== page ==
ABN Member Spotlight: Historic Ramsey House

The Historic Ramsey House, a 501c(3) nonprofit organization, is a treasure of a bygone era that has been faithfully preserved for the remembrance of past generations and their service to the East Tennessee region. The Historic Ramsey House’s stated mission reflects this drive: The purpose and mission of the Historic Ramsey House is to preserve the structure of the home itself and the stories it commemorates, to interpret the culture and early lives of these cropped-IMG_00801-(1).jpgTennesseans and members of the Ramsey family, and to link the past to the future through preservation, education, and interpretation of the site and its stories.

Built in 1797 by Knoxville’s first architect, Thomas Hope, this Late Georgian-style historic home was the first stone home in Knox County, made of Tennessee pink marble and blue limestone. It was considered one of the finest of homes in all of Tennessee for many years. The home’s architecture and general structure is significant for its original interior, collection of late 18th century art and tapestry, and preservation of a history that may feel inaccessible to modern Tennesseans.

The home was built for Colonel Francis Alexander Ramsey and his wife, Peggy. Col. Ramsey was the Secretary of the Franklin Convention, a pioneer in the world of civic education, a founder and elder of Lebanon Presbyterian Church, and a founding trustee of Blount College (now known as the University of Tennessee). His family’s service extends even further, making them among the most impactful settlers in late 18th and early 19th century East Tennessee. Ramsey's children included first Knoxville mayor and Secretary of State William B. A. Ramsey and early Tennessee historian and businessman Dr. J. G. M. Ramsey, both of Ramsey-Staff.jpgwhom occupied the Ramsey House at various times.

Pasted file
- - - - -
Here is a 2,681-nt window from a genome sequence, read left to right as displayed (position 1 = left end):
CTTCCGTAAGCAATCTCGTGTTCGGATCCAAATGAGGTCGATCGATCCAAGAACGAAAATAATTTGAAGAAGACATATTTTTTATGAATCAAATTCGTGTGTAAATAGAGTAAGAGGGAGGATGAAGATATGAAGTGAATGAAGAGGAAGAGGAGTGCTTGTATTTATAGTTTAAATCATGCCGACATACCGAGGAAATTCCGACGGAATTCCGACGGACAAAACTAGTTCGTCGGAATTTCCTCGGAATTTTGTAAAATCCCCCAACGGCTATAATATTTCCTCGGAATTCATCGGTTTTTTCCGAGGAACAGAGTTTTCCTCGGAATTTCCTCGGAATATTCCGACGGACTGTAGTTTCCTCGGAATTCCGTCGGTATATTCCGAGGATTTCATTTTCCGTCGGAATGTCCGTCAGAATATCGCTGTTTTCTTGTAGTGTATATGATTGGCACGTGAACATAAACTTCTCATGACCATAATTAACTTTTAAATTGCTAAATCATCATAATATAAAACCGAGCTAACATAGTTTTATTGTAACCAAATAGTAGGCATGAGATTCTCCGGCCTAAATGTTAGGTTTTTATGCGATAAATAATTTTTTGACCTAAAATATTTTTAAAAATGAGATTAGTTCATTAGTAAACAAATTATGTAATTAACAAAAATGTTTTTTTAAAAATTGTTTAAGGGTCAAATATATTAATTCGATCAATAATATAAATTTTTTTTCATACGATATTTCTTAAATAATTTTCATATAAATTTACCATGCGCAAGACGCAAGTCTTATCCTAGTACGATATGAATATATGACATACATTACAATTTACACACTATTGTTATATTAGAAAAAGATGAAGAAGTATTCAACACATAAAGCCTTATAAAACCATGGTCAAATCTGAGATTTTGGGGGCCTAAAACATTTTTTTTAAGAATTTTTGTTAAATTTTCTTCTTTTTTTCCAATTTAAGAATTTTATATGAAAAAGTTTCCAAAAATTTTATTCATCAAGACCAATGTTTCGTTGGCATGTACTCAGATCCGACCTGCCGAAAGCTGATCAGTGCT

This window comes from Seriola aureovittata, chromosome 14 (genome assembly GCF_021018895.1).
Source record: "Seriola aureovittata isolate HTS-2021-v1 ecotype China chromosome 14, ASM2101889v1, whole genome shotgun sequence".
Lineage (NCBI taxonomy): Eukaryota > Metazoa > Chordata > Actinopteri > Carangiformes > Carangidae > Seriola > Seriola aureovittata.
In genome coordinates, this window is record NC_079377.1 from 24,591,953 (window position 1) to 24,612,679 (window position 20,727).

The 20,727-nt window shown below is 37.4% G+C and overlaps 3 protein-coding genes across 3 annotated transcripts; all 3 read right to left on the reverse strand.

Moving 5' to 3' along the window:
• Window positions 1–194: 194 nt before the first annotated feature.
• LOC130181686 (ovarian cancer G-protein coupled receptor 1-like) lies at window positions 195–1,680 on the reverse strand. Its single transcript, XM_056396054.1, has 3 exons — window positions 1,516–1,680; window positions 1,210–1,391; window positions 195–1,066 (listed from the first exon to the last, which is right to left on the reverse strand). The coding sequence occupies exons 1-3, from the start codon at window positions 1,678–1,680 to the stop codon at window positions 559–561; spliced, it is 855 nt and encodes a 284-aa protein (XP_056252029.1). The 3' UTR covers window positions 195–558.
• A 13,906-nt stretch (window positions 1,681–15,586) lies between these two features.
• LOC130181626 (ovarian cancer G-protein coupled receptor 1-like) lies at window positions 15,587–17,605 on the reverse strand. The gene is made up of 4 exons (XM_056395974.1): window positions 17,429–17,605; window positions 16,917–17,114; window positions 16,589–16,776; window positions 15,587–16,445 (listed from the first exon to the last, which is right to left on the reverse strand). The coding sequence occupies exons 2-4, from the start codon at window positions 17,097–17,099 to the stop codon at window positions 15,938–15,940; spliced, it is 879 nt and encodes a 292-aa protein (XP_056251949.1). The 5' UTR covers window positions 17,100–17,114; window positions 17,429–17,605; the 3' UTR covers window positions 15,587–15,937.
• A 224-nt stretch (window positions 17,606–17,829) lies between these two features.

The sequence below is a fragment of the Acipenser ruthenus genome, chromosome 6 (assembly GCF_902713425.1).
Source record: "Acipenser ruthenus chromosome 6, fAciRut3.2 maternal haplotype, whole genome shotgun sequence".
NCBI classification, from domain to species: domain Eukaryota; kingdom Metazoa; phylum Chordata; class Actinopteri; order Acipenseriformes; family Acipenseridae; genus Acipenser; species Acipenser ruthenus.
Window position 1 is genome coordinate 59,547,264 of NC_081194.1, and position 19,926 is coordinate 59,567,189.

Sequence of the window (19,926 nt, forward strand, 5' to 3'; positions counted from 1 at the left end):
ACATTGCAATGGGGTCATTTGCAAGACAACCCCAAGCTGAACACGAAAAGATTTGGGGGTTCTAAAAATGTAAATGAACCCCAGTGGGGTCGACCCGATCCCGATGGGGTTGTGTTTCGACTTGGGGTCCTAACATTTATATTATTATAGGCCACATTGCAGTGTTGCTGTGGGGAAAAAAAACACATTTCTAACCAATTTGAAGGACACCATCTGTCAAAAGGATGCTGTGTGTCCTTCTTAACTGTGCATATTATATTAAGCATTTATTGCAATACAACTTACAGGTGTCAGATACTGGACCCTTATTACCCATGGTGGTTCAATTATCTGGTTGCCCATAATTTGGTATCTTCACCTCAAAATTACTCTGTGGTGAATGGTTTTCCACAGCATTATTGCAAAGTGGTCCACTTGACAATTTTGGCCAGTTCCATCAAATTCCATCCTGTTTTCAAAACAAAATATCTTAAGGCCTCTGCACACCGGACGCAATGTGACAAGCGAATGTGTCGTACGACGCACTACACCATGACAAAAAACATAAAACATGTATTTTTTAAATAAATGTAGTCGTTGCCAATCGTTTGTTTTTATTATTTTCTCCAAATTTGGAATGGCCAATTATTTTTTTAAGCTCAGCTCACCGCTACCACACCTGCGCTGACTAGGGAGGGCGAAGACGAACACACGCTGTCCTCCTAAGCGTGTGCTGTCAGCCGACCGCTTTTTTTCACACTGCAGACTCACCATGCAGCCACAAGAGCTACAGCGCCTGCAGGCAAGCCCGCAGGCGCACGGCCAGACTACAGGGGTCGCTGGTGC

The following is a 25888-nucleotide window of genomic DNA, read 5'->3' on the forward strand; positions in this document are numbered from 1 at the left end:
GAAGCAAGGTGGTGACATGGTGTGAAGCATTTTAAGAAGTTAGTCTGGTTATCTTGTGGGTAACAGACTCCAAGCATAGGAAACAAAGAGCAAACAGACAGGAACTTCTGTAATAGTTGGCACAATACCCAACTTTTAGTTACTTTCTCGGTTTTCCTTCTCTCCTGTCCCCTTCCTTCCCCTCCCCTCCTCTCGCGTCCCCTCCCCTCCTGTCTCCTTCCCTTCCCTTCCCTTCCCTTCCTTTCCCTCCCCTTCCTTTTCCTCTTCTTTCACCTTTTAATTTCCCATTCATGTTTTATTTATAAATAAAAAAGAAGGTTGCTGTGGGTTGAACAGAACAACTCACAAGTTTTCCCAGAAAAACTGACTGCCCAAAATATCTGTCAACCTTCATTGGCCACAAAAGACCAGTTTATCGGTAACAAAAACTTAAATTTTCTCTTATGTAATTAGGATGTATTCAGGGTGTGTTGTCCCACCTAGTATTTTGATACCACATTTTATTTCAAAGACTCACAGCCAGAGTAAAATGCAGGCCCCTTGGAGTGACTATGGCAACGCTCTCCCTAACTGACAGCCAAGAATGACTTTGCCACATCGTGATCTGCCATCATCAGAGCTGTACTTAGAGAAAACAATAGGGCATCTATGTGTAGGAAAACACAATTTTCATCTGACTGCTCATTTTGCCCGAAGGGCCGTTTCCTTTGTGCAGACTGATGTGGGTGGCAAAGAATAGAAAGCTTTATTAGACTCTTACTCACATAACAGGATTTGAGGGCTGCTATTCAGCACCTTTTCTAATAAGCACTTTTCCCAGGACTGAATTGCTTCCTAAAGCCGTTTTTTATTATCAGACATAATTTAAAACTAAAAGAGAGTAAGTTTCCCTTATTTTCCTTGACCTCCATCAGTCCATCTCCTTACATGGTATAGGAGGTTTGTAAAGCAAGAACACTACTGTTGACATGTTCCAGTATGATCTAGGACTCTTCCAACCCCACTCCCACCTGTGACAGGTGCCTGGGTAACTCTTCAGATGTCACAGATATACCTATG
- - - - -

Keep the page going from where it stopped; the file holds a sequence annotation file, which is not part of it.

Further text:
Today, the Historic Ramsey House sits on 101.5 acres and includes a visitor center and gift shop located in a beautiful country setting only seven miles from downtown Knoxville. The site is listed on the National Register of Historic Places (the federal government’s official list of buildings, objects, structures, districts, etc. that are considered worthy of preservation by fact of their historical significance). A working blacksmith shop is in the process of being built on the site.

One of the most striking aspects of Ramsey House is the genuine feeling of “stepping back in time” when you enter it. Whether it be the architecture and furniture of the home (some which is original to the home itself), the preserved kitchen attached to the home (which was a rarity even in its own time!), the artwork, or the true stories being told by entertaining and knowledgeable tour guides who dedicate their time and effort to preserving such a beautiful piece of East Tennessee history, the Ramsey House is worth a visit and worthy of our community’s support.

The Historic Ramsey House has the following events over the next few months for families interested in East Tennessee-themed history, music, and foods:

Would you like to become a Friend of Historic Ramsey House or learn more about ways you can help preserve East Tennessee history? If so, you can contact the Historic Ramsey House through their Facebook page, website, or at info@ramseyhouse.org.

977 Andrew Swann is currently a student at the University of Tennessee, Knoxville, where he is studying Philosophy of Science and Religious Studies, with a minor in Economics, through the College of Arts and Sciences. Andrew has lived in East Tennessee his entire life and intends to stay in the mountains for as long as possible after graduation.